• Good question! I tend to hand pollinate crops like squash, cucumbers and melons in the morning when the flowers first open. I don’t water before or immediately after hand pollinating as the moisture will affect pollen quality. For evening blooming crops like gourds, I hand pollinate after dinner. Hope that helps! Niki

  4. Leah says:

    Hello. Thank you for such excellent information. Is it ever “too late” to try to hand pollinate? My zucchini have been flowering for several weeks now (with no fruit).

  5. Naomi says:

    Glad I looked this up. I want to boost my current yields. Going to try in Butternut, cucumber and Kobucha.

  6. Evangeline McCarthy says:

    Awesome artiicle! Thanks.

  7. Christel Ferrell says:

    I have lots of female plants blooming but no Male plants blooming. Is there anything I can do to keep from losing the fruit I have.

    • Oh dear.. not really. I’d say just be patient, but instead of letting them go to waste while you wait for some male flowers, I’d harvest the female ones (with fruits attached) and use them in the kitchen. They can be dipped in tempura batter and fried as an appetizer, or stuff them with risotto, herbs, and/or cheeses and pan fry. So good!! – Niki

    • Brooke says:

      If you have a friend who also has squash plants, ask them for a male flower! Or even some green houses are willing to just hand one to you. If there’s anyone who understands the love of gardening and the heartbreak of only female flowers, it’s friends and greenhouses. They’re usually pretty willing to help out.

      I just called my local library (we have a community garden) and asked if I could come grab a male flower. They laughed and said ‘of course, and happy pollinating!’

      You’d be amazed at how many people help with this problem. 😉

  8. Carol says:

    Can the male flower be used on more than one female?

  9. Tamara says:

    I have loads of male blooms but no female blooms. Also, my male blooms are not opening during the day. Eventually, they dry up and fall without opening up. I have only seen 1 bee around my garden. What can I do to improve this situation?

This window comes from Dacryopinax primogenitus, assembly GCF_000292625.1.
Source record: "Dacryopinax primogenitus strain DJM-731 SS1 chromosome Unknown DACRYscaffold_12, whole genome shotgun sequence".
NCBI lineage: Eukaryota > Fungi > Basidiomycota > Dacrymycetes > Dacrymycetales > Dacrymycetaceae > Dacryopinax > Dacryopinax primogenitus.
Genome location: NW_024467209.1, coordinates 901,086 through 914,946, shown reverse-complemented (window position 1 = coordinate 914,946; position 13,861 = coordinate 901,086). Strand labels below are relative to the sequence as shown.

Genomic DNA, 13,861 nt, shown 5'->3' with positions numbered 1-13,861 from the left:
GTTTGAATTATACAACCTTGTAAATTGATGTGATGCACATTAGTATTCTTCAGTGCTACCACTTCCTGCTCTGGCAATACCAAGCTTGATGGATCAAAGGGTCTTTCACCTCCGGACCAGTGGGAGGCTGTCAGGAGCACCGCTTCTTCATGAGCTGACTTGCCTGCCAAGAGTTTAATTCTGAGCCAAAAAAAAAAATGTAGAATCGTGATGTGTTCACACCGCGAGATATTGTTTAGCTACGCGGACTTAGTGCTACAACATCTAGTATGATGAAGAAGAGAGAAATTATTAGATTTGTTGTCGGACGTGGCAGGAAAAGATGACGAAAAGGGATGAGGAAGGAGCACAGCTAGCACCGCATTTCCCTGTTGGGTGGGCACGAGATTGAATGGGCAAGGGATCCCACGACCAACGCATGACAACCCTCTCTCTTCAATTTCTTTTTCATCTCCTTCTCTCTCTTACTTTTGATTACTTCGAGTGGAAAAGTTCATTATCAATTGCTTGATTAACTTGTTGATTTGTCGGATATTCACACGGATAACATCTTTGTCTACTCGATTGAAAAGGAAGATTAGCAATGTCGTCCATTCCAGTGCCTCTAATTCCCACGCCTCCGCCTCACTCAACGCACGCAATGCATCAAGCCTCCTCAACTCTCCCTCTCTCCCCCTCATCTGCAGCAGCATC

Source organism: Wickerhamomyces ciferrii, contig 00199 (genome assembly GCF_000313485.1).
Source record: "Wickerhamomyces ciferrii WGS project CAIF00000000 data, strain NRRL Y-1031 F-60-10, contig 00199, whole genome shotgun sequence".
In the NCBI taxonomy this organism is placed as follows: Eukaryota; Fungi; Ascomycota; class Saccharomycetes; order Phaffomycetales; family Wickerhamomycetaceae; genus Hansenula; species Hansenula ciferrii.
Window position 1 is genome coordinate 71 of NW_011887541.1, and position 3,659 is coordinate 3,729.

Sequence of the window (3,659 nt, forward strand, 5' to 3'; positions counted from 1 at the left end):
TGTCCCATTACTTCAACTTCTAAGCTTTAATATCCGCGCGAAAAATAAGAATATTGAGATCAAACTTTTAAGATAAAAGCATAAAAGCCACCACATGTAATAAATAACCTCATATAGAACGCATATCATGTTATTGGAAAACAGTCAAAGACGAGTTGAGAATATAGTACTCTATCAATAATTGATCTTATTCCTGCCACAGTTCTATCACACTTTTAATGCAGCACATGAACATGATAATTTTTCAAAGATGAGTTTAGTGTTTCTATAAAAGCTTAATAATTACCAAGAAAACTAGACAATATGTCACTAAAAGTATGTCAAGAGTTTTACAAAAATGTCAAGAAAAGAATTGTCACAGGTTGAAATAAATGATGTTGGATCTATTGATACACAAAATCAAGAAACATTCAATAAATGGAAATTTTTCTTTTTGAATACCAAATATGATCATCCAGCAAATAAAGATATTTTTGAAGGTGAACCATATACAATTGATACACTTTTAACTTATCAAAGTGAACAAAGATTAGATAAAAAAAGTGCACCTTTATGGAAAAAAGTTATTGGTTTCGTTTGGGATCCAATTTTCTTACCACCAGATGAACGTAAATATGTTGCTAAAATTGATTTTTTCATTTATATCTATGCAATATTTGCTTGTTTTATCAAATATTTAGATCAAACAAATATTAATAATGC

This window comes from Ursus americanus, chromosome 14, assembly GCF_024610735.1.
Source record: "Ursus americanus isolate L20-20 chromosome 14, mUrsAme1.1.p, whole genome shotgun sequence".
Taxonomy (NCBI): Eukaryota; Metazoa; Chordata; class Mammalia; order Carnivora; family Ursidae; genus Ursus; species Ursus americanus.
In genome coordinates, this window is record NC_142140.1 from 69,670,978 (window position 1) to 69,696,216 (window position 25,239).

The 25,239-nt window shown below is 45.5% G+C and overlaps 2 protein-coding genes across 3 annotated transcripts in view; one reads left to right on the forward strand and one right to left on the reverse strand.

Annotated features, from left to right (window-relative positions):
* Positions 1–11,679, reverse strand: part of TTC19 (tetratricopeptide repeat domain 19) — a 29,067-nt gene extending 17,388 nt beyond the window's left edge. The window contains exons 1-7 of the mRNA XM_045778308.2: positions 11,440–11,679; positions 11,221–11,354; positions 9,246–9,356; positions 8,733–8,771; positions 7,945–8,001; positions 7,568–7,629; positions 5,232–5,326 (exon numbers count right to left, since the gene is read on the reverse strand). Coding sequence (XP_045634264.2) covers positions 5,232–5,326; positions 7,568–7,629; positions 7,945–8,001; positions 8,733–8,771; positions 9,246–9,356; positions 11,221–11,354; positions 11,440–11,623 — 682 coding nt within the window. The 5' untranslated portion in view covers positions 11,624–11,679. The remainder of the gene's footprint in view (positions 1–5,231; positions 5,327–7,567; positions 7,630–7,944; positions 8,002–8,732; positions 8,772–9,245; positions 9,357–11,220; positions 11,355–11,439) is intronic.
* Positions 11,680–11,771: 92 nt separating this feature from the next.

10. Kim Wisniewski says:

    I am really having problems with my zucchini. I have 6 plants. They are getting really big and have quite a few blossoms, but the blossoms are not opening for me to pollinate. I am not seeing any bees around. Help!

    • Hey Kim, I wouldn’t worry about it as the plants often start with just male flowers before they get the female ones. I’d wait another week or so and likely you’ll find the flowers opening and bees visiting your gardens. If you don’t see many bees, do hand pollinate as I demonstrate in the article. Good luck! 🙂 – Niki

  11. Hertha Bula says:

    I have a raised bed where I planted Zucchini and Persian cucumbers, both plant are producing but when they are about 1 to 2 inches long the tips start yellowing and they don’t grow anymore and then drop off. Please help, I am new at this. What am I doing wrong?

  12. John Longard says:

    I’ve never hand pollinated. I’ve left it up to fate. I’ve got some blooms on my squash, zucchini and cucumbers right now. And I’ve got q-tips. Of course this means getting done on my knees. Not the favorite thing for an old man. At least it’s cooler.

  13. Amanda says:

    Do I have to wait until the female flower opens in order to hand pollinate or can I open it? I have about 4 or 5 yellow squash that are about 3 in long but dont ever see the flowers open. I only have 1 male flower open now. Also.. how do I know when the squash is good to harvest? Thank you!